Kan Ming Lee is 22 years old and is pursuing his bachelor’s degree in Management Studies at the University of Applied Sciences in Stralsund.

Kan Ming Lee aus Hong Kong © Florian Braatz
Kan Ming Lee aus Hong Kong . © Florian Braatz

Why did you decide to study in Stralsund?

When I came to Germany in 2014, my plan was to take a German course and then go to Bochum to study East Asian Politics. But then I decided it would be better to study something completely different. I didn’t know anything about the Baltic coast and, as you might expect, I was able to expand my horizons here quickly.

How did you prepare for your stay in Germany?

I was already interested in studying in Germany when I graduated from secondary school. I found the DAAD homepage very helpful for getting information about funding programmes. I had to fill out a few documents and apply for a visa.

What was difficult for you when you first arrived in Germany?

The language barrier – no question about it. Level A1 is not good enough for normal everyday life. I spoke very slowly, and luckily most people were very friendly to me. Unlike Hong Kong, Germans enjoy their life and like to take things slowly. In the beginning I was frustrated at how long things took. But now I’m also trying to slow down my life.

What are you planning to do after graduation?

I'd very much like to become a politician, and that’s why I’m returning to Hong Kong. I believe that my experiences in Germany and my cultural knowledge will help me down the line. I’d like to take the good things I’ve seen in Germany and the Baltic countries and use them to create a better future in Hong Kong.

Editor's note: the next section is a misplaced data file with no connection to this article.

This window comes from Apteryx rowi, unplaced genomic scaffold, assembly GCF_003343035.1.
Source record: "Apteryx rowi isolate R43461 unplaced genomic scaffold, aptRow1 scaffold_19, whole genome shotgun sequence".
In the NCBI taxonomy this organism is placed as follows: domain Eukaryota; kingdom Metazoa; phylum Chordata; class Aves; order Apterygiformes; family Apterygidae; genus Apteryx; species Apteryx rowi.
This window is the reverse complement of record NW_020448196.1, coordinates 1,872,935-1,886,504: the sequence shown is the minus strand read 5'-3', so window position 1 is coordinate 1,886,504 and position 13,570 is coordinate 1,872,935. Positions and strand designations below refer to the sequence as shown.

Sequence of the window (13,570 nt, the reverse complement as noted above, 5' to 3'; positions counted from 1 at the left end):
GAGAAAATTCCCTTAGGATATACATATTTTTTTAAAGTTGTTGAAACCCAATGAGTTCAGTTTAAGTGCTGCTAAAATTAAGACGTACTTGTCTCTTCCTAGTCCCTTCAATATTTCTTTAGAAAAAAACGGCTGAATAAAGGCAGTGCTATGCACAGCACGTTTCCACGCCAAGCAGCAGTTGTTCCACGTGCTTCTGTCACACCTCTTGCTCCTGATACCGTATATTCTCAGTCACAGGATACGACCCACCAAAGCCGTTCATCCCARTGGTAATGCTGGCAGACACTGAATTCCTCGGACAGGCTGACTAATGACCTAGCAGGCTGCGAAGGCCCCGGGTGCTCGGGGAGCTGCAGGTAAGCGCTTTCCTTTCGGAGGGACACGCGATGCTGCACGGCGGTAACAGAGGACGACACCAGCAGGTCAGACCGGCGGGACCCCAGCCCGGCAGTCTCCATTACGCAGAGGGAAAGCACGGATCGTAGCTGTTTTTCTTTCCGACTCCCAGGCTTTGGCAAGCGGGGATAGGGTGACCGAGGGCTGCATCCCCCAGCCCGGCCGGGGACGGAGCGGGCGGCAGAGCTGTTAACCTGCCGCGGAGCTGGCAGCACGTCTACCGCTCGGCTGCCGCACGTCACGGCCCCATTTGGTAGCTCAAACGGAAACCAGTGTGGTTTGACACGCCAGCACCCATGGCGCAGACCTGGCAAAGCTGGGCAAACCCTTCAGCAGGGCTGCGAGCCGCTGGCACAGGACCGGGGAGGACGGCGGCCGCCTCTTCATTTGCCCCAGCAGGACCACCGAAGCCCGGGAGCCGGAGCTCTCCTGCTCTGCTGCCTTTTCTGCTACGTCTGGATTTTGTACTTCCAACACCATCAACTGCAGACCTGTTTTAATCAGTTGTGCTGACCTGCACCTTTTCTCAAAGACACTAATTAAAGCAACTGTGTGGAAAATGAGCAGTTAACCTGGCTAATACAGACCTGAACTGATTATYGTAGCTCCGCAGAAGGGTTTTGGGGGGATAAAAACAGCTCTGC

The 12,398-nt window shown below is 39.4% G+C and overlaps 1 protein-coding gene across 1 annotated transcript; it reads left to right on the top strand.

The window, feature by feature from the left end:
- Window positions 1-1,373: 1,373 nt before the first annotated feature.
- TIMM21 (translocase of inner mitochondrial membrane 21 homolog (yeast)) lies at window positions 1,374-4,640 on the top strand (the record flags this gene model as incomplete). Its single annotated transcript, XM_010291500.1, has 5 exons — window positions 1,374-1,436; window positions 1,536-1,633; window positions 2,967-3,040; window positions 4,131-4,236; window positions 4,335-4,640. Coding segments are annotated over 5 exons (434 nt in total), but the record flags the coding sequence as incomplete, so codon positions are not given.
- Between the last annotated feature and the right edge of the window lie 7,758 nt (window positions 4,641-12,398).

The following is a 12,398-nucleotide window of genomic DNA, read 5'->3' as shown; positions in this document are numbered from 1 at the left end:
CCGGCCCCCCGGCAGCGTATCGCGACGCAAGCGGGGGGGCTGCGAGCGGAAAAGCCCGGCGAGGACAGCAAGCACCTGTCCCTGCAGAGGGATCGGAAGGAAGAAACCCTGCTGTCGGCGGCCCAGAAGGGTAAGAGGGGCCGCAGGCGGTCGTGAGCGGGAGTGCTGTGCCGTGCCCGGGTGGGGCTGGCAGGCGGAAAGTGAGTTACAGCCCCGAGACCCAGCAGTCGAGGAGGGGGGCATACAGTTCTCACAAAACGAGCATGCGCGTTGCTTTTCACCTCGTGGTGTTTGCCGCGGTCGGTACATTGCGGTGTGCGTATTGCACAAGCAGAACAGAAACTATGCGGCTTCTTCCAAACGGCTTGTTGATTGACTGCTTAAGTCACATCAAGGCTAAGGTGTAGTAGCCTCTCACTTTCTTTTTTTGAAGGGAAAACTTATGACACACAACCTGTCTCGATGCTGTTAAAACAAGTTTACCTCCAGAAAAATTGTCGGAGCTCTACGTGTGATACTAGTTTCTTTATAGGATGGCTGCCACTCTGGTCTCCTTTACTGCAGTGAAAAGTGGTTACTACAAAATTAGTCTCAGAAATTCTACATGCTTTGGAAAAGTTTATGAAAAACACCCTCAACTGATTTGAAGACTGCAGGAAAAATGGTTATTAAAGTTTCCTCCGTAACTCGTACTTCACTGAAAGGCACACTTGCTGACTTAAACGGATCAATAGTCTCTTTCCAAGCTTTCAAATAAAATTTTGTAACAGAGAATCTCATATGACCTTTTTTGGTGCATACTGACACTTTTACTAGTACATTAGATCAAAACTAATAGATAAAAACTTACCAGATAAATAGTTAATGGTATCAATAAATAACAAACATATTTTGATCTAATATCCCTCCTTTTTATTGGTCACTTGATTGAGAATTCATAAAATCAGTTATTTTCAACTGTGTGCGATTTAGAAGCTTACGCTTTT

What do you like best about Stralsund?

I really enjoy taking walks through the historic city centre which is one of the UNESCO World Heritage sites. I don't necessarily remember the names of the specific buildings or their historical background, but on my walks I imagine how people lived there long ago.

Facades on Alter Markt © Sophie Nagel
Facades on Alter Markt . © Sophie Nagel

Why is Stralsund a good place to study?

The motto of the university is: “Study where others take their holidays!” There’s something to make everyone happy. For people who like quiet moments, like I do, you can take a stroll down the historic streets or along the beach. You can experience silence and nature here. But if you’d rather go to parties and meet people, you can go to the campus bar. In the semester breaks, I definitely recommend taking a trip to the island of Rügen where you’ll find some of the most stunning landscapes in the world and fantastic sandy beaches.